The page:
# Proof of whether a specific element is in a commutative, invertible monoid.

M is a commutative monoid with identity element denoted by e.

U(M) is the set of all invertible elements of M.

Let a∈M and b∈M. Prove that if ab∈U(M), then a∈U(M).

I'm not sure if the way I approached this question is legitimate or whether there's a clearer way to show it.

Method:

Let ab ∈ U(M).

Hence $(ab)^{-1}$ ∈ U(M).

⇒ $b^{-1}a^{-1}$ ∈ U(M)

⇒ (ab)($b^{-1}a^{-1}$) ∈ U(M)

⇒ $aa^{-1}$ ∈ U(M)

Similarly for ba ∈ M we have:

$(ba)^{-1}$ ∈ U(M)

⇒ $a^{-1}b^{-1}$ ∈ U(M)

⇒ $a^{-1}b^{-1}$(ba) ∈ U(M)

⇒ $a^{-1}$a ∈ U(M).

As a ∈ M has a right inverse and left inverse in U(M), we can conclude that a ∈ U(M).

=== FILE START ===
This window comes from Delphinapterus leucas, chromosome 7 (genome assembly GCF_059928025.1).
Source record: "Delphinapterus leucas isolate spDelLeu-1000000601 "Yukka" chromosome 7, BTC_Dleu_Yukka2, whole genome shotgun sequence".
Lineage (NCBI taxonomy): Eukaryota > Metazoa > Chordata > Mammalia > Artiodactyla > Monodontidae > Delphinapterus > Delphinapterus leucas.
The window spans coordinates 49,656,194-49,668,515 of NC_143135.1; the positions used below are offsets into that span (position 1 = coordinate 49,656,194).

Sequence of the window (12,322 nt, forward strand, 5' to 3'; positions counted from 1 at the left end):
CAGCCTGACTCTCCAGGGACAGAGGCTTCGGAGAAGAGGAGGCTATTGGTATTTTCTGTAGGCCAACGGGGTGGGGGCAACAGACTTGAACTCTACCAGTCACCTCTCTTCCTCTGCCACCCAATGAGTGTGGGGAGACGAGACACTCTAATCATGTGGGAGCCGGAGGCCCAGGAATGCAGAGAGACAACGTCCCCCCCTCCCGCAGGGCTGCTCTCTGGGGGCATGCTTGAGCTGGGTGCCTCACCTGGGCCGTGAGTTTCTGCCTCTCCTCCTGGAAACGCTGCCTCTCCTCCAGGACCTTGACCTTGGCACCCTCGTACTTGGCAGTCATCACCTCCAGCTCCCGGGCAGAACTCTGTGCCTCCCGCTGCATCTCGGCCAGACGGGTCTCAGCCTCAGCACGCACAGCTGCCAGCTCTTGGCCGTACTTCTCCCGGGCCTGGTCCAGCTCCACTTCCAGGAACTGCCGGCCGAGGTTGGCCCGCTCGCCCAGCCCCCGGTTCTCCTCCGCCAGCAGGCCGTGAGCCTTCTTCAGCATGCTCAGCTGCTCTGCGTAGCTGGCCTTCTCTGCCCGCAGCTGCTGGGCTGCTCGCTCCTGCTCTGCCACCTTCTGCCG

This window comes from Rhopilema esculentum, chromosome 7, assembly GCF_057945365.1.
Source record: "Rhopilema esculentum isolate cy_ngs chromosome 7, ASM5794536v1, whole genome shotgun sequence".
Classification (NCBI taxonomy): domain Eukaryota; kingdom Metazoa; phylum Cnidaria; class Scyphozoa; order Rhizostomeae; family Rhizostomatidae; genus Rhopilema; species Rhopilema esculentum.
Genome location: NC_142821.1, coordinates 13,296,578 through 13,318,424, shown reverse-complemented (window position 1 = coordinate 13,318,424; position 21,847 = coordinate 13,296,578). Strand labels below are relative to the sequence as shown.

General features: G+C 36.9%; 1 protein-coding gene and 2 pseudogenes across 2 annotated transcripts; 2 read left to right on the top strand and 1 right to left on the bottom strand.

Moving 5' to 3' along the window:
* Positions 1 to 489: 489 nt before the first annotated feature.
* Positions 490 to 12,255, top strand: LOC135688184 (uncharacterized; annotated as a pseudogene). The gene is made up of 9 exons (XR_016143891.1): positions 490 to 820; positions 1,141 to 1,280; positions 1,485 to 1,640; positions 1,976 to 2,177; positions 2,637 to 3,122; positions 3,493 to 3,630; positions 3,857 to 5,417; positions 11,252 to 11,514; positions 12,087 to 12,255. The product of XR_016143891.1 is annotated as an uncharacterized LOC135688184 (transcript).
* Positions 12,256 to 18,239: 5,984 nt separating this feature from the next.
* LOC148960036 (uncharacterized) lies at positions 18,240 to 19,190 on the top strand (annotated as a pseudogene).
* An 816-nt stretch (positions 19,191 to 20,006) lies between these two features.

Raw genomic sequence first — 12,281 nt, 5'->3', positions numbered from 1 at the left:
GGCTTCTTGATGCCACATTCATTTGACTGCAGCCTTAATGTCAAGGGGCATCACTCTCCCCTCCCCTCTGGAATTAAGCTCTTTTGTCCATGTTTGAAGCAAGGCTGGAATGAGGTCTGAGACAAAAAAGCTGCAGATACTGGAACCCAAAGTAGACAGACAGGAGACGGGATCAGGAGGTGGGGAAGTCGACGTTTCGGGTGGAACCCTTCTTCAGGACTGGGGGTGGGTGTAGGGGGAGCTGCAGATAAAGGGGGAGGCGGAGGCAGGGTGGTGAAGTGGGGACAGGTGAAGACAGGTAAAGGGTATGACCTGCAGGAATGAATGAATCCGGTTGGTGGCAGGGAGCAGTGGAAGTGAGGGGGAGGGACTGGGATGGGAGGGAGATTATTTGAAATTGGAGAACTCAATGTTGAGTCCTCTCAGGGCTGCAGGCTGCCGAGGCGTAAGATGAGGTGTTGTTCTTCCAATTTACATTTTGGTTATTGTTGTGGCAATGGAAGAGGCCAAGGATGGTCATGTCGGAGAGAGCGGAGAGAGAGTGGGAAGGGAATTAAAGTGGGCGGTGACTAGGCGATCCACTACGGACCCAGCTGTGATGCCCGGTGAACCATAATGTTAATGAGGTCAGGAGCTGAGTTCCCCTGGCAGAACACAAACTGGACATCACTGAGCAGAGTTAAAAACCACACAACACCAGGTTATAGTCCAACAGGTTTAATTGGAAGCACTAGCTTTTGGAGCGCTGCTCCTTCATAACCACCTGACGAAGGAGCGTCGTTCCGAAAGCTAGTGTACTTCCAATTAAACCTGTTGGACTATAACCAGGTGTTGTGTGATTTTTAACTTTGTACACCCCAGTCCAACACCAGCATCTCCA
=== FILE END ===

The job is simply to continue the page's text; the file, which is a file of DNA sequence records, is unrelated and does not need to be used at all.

• Writing $a^{-1}$ presupposes $a$ has an inverse. – Michael Albanese Jan 9 '16 at 15:58
• Does this mean that the line "(ab)$^{−1}$∈ U(M)." is also incorrect? – Joey Wheeler Jan 9 '16 at 16:02
• No, you know $ab \in U(M)$, so it has an inverse, and that inverse is denoted $(ab)^{-1}$. – Michael Albanese Jan 9 '16 at 16:05
• I see. In that case how would you find the inverse of ab? Or if that's the wrong approach to this question, how would you go about proving the required result? – Joey Wheeler Jan 9 '16 at 22:22

Suppose that $ab$ has an inverse $c$. Then $(ab)c = 1$, whence $a(bc) = 1$. Since $M$ is commutative, we also have $(bc)a = 1$ and thus $bc$ is an inverse of $a$.